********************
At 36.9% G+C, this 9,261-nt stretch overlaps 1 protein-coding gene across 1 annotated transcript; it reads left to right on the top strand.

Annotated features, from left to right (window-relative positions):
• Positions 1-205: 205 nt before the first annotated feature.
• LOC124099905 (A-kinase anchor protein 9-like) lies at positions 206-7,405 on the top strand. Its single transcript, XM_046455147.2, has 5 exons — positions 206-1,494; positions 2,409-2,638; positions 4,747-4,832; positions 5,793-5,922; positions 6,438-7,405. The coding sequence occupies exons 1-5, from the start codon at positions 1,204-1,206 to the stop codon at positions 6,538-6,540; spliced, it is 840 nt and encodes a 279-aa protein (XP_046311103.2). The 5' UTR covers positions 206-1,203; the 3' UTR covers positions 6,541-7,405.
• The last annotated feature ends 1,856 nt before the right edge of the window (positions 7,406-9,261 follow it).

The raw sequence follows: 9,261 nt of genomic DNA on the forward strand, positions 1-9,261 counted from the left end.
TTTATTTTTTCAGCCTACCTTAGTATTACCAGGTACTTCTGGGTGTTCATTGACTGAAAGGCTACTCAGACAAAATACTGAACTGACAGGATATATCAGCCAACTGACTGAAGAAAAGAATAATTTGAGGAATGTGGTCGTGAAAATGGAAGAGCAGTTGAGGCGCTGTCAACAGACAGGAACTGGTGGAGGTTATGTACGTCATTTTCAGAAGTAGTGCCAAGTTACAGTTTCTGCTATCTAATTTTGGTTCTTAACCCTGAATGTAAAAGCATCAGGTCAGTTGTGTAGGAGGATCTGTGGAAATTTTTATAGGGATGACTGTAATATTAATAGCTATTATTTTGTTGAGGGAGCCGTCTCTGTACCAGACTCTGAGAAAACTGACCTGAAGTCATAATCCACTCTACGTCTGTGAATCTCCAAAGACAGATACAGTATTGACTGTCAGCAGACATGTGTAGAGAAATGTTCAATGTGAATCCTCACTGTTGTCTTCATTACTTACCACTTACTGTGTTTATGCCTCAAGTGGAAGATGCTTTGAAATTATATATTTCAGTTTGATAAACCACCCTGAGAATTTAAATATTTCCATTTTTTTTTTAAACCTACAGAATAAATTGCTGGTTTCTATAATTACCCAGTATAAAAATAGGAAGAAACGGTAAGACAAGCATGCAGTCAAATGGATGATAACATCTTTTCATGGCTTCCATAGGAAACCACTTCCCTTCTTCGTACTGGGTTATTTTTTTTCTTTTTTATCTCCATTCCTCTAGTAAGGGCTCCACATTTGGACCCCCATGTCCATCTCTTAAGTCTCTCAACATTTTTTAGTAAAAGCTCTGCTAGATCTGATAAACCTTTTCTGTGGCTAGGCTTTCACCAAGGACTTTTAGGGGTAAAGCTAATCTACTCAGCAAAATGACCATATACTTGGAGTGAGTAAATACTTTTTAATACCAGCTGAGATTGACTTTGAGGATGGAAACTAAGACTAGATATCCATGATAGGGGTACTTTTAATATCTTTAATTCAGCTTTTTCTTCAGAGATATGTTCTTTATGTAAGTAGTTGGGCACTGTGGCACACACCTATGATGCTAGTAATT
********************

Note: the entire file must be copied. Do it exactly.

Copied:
At 36.9% G+C, this 9,261-nt stretch overlaps 1 protein-coding gene across 1 annotated transcript; it reads left to right on the top strand.

Annotated features, from left to right (window-relative positions):
• Positions 1-205: 205 nt before the first annotated feature.
• LOC124099905 (A-kinase anchor protein 9-like) lies at positions 206-7,405 on the top strand. Its single transcript, XM_046455147.2, has 5 exons — positions 206-1,494; positions 2,409-2,638; positions 4,747-4,832; positions 5,793-5,922; positions 6,438-7,405. The coding sequence occupies exons 1-5, from the start codon at positions 1,204-1,206 to the stop codon at positions 6,538-6,540; spliced, it is 840 nt and encodes a 279-aa protein (XP_046311103.2). The 5' UTR covers positions 206-1,203; the 3' UTR covers positions 6,541-7,405.
• The last annotated feature ends 1,856 nt before the right edge of the window (positions 7,406-9,261 follow it).

The raw sequence follows: 9,261 nt of genomic DNA on the forward strand, positions 1-9,261 counted from the left end.
TTTATTTTTTCAGCCTACCTTAGTATTACCAGGTACTTCTGGGTGTTCATTGACTGAAAGGCTACTCAGACAAAATACTGAACTGACAGGATATATCAGCCAACTGACTGAAGAAAAGAATAATTTGAGGAATGTGGTCGTGAAAATGGAAGAGCAGTTGAGGCGCTGTCAACAGACAGGAACTGGTGGAGGTTATGTACGTCATTTTCAGAAGTAGTGCCAAGTTACAGTTTCTGCTATCTAATTTTGGTTCTTAACCCTGAATGTAAAAGCATCAGGTCAGTTGTGTAGGAGGATCTGTGGAAATTTTTATAGGGATGACTGTAATATTAATAGCTATTATTTTGTTGAGGGAGCCGTCTCTGTACCAGACTCTGAGAAAACTGACCTGAAGTCATAATCCACTCTACGTCTGTGAATCTCCAAAGACAGATACAGTATTGACTGTCAGCAGACATGTGTAGAGAAATGTTCAATGTGAATCCTCACTGTTGTCTTCATTACTTACCACTTACTGTGTTTATGCCTCAAGTGGAAGATGCTTTGAAATTATATATTTCAGTTTGATAAACCACCCTGAGAATTTAAATATTTCCATTTTTTTTTTAAACCTACAGAATAAATTGCTGGTTTCTATAATTACCCAGTATAAAAATAGGAAGAAACGGTAAGACAAGCATGCAGTCAAATGGATGATAACATCTTTTCATGGCTTCCATAGGAAACCACTTCCCTTCTTCGTACTGGGTTATTTTTTTTCTTTTTTATCTCCATTCCTCTAGTAAGGGCTCCACATTTGGACCCCCATGTCCATCTCTTAAGTCTCTCAACATTTTTTAGTAAAAGCTCTGCTAGATCTGATAAACCTTTTCTGTGGCTAGGCTTTCACCAAGGACTTTTAGGGGTAAAGCTAATCTACTCAGCAAAATGACCATATACTTGGAGTGAGTAAATACTTTTTAATACCAGCTGAGATTGACTTTGAGGATGGAAACTAAGACTAGATATCCATGATAGGGGTACTTTTAATATCTTTAATTCAGCTTTTTCTTCAGAGATATGTTCTTTATGTAAGTAGTTGGGCACTGTGGCACACACCTATGATGCTAGTAATT